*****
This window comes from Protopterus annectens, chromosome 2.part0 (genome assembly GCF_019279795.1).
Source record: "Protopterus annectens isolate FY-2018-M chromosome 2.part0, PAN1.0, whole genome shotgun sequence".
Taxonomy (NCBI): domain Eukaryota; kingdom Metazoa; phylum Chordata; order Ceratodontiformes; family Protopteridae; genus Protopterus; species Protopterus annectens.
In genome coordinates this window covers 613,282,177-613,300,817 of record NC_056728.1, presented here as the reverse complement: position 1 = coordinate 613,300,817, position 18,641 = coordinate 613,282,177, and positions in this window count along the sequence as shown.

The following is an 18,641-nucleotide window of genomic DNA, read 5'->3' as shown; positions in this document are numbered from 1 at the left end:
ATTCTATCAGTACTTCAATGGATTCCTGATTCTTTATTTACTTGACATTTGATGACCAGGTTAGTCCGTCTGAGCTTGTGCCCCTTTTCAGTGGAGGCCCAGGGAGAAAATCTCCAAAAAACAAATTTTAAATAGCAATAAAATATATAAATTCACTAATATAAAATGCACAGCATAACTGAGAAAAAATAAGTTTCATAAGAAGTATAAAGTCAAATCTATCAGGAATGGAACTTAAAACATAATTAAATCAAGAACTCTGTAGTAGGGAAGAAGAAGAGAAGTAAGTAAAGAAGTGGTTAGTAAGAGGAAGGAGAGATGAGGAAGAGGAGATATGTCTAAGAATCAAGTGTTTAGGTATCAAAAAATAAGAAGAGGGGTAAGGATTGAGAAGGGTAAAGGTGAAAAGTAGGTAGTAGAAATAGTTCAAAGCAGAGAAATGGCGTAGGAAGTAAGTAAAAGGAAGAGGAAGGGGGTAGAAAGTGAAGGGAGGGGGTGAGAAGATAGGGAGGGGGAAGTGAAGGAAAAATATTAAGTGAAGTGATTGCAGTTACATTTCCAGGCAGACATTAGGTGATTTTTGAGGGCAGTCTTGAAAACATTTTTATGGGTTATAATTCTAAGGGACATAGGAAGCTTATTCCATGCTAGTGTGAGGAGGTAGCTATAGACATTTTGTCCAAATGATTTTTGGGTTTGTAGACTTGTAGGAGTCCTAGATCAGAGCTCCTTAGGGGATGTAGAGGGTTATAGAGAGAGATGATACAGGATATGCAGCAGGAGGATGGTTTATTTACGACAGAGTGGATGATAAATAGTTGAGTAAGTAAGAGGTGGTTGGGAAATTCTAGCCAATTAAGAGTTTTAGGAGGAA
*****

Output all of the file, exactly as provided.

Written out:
This window comes from Protopterus annectens, chromosome 2.part0 (genome assembly GCF_019279795.1).
Source record: "Protopterus annectens isolate FY-2018-M chromosome 2.part0, PAN1.0, whole genome shotgun sequence".
Taxonomy (NCBI): domain Eukaryota; kingdom Metazoa; phylum Chordata; order Ceratodontiformes; family Protopteridae; genus Protopterus; species Protopterus annectens.
In genome coordinates this window covers 613,282,177-613,300,817 of record NC_056728.1, presented here as the reverse complement: position 1 = coordinate 613,300,817, position 18,641 = coordinate 613,282,177, and positions in this window count along the sequence as shown.

The following is an 18,641-nucleotide window of genomic DNA, read 5'->3' as shown; positions in this document are numbered from 1 at the left end:
ATTCTATCAGTACTTCAATGGATTCCTGATTCTTTATTTACTTGACATTTGATGACCAGGTTAGTCCGTCTGAGCTTGTGCCCCTTTTCAGTGGAGGCCCAGGGAGAAAATCTCCAAAAAACAAATTTTAAATAGCAATAAAATATATAAATTCACTAATATAAAATGCACAGCATAACTGAGAAAAAATAAGTTTCATAAGAAGTATAAAGTCAAATCTATCAGGAATGGAACTTAAAACATAATTAAATCAAGAACTCTGTAGTAGGGAAGAAGAAGAGAAGTAAGTAAAGAAGTGGTTAGTAAGAGGAAGGAGAGATGAGGAAGAGGAGATATGTCTAAGAATCAAGTGTTTAGGTATCAAAAAATAAGAAGAGGGGTAAGGATTGAGAAGGGTAAAGGTGAAAAGTAGGTAGTAGAAATAGTTCAAAGCAGAGAAATGGCGTAGGAAGTAAGTAAAAGGAAGAGGAAGGGGGTAGAAAGTGAAGGGAGGGGGTGAGAAGATAGGGAGGGGGAAGTGAAGGAAAAATATTAAGTGAAGTGATTGCAGTTACATTTCCAGGCAGACATTAGGTGATTTTTGAGGGCAGTCTTGAAAACATTTTTATGGGTTATAATTCTAAGGGACATAGGAAGCTTATTCCATGCTAGTGTGAGGAGGTAGCTATAGACATTTTGTCCAAATGATTTTTGGGTTTGTAGACTTGTAGGAGTCCTAGATCAGAGCTCCTTAGGGGATGTAGAGGGTTATAGAGAGAGATGATACAGGATATGCAGCAGGAGGATGGTTTATTTACGACAGAGTGGATGATAAATAGTTGAGTAAGTAAGAGGTGGTTGGGAAATTCTAGCCAATTAAGAGTTTTAGGAGGAA